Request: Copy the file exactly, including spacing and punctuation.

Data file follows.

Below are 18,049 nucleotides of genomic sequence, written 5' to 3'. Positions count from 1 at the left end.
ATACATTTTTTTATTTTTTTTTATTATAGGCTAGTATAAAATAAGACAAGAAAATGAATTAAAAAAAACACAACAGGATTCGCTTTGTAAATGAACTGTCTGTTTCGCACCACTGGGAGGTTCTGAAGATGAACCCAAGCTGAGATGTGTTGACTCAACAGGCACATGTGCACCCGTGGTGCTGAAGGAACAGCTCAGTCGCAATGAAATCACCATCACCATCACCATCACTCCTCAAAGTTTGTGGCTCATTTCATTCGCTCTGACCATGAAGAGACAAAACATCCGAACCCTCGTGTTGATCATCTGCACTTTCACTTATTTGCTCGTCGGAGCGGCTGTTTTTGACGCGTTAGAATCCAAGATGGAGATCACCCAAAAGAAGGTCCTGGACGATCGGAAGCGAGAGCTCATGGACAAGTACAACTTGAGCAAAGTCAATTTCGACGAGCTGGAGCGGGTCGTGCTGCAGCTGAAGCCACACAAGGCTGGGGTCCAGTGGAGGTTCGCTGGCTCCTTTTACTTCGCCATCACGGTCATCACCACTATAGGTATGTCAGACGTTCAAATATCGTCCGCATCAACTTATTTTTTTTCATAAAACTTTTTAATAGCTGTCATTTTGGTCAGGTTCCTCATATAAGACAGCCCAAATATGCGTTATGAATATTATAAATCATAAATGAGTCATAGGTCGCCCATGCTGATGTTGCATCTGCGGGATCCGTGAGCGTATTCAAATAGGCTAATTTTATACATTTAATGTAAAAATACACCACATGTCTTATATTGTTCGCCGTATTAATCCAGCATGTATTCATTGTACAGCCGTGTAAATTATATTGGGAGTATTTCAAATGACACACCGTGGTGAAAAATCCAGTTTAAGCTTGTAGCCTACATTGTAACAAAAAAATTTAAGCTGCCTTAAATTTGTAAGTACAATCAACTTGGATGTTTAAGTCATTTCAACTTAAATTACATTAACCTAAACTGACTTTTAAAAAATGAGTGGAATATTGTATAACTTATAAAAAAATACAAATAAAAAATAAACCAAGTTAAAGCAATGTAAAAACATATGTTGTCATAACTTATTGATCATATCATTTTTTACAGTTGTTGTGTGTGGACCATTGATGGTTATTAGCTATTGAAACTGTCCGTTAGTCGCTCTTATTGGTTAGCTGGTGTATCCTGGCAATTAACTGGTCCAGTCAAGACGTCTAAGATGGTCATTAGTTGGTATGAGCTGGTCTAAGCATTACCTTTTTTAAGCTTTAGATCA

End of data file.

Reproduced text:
Below are 18,049 nucleotides of genomic sequence, written 5' to 3'. Positions count from 1 at the left end.
ATACATTTTTTTATTTTTTTTTATTATAGGCTAGTATAAAATAAGACAAGAAAATGAATTAAAAAAAACACAACAGGATTCGCTTTGTAAATGAACTGTCTGTTTCGCACCACTGGGAGGTTCTGAAGATGAACCCAAGCTGAGATGTGTTGACTCAACAGGCACATGTGCACCCGTGGTGCTGAAGGAACAGCTCAGTCGCAATGAAATCACCATCACCATCACCATCACTCCTCAAAGTTTGTGGCTCATTTCATTCGCTCTGACCATGAAGAGACAAAACATCCGAACCCTCGTGTTGATCATCTGCACTTTCACTTATTTGCTCGTCGGAGCGGCTGTTTTTGACGCGTTAGAATCCAAGATGGAGATCACCCAAAAGAAGGTCCTGGACGATCGGAAGCGAGAGCTCATGGACAAGTACAACTTGAGCAAAGTCAATTTCGACGAGCTGGAGCGGGTCGTGCTGCAGCTGAAGCCACACAAGGCTGGGGTCCAGTGGAGGTTCGCTGGCTCCTTTTACTTCGCCATCACGGTCATCACCACTATAGGTATGTCAGACGTTCAAATATCGTCCGCATCAACTTATTTTTTTTCATAAAACTTTTTAATAGCTGTCATTTTGGTCAGGTTCCTCATATAAGACAGCCCAAATATGCGTTATGAATATTATAAATCATAAATGAGTCATAGGTCGCCCATGCTGATGTTGCATCTGCGGGATCCGTGAGCGTATTCAAATAGGCTAATTTTATACATTTAATGTAAAAATACACCACATGTCTTATATTGTTCGCCGTATTAATCCAGCATGTATTCATTGTACAGCCGTGTAAATTATATTGGGAGTATTTCAAATGACACACCGTGGTGAAAAATCCAGTTTAAGCTTGTAGCCTACATTGTAACAAAAAAATTTAAGCTGCCTTAAATTTGTAAGTACAATCAACTTGGATGTTTAAGTCATTTCAACTTAAATTACATTAACCTAAACTGACTTTTAAAAAATGAGTGGAATATTGTATAACTTATAAAAAAATACAAATAAAAAATAAACCAAGTTAAAGCAATGTAAAAACATATGTTGTCATAACTTATTGATCATATCATTTTTTACAGTTGTTGTGTGTGGACCATTGATGGTTATTAGCTATTGAAACTGTCCGTTAGTCGCTCTTATTGGTTAGCTGGTGTATCCTGGCAATTAACTGGTCCAGTCAAGACGTCTAAGATGGTCATTAGTTGGTATGAGCTGGTCTAAGCATTACCTTTTTTAAGCTTTAGATCA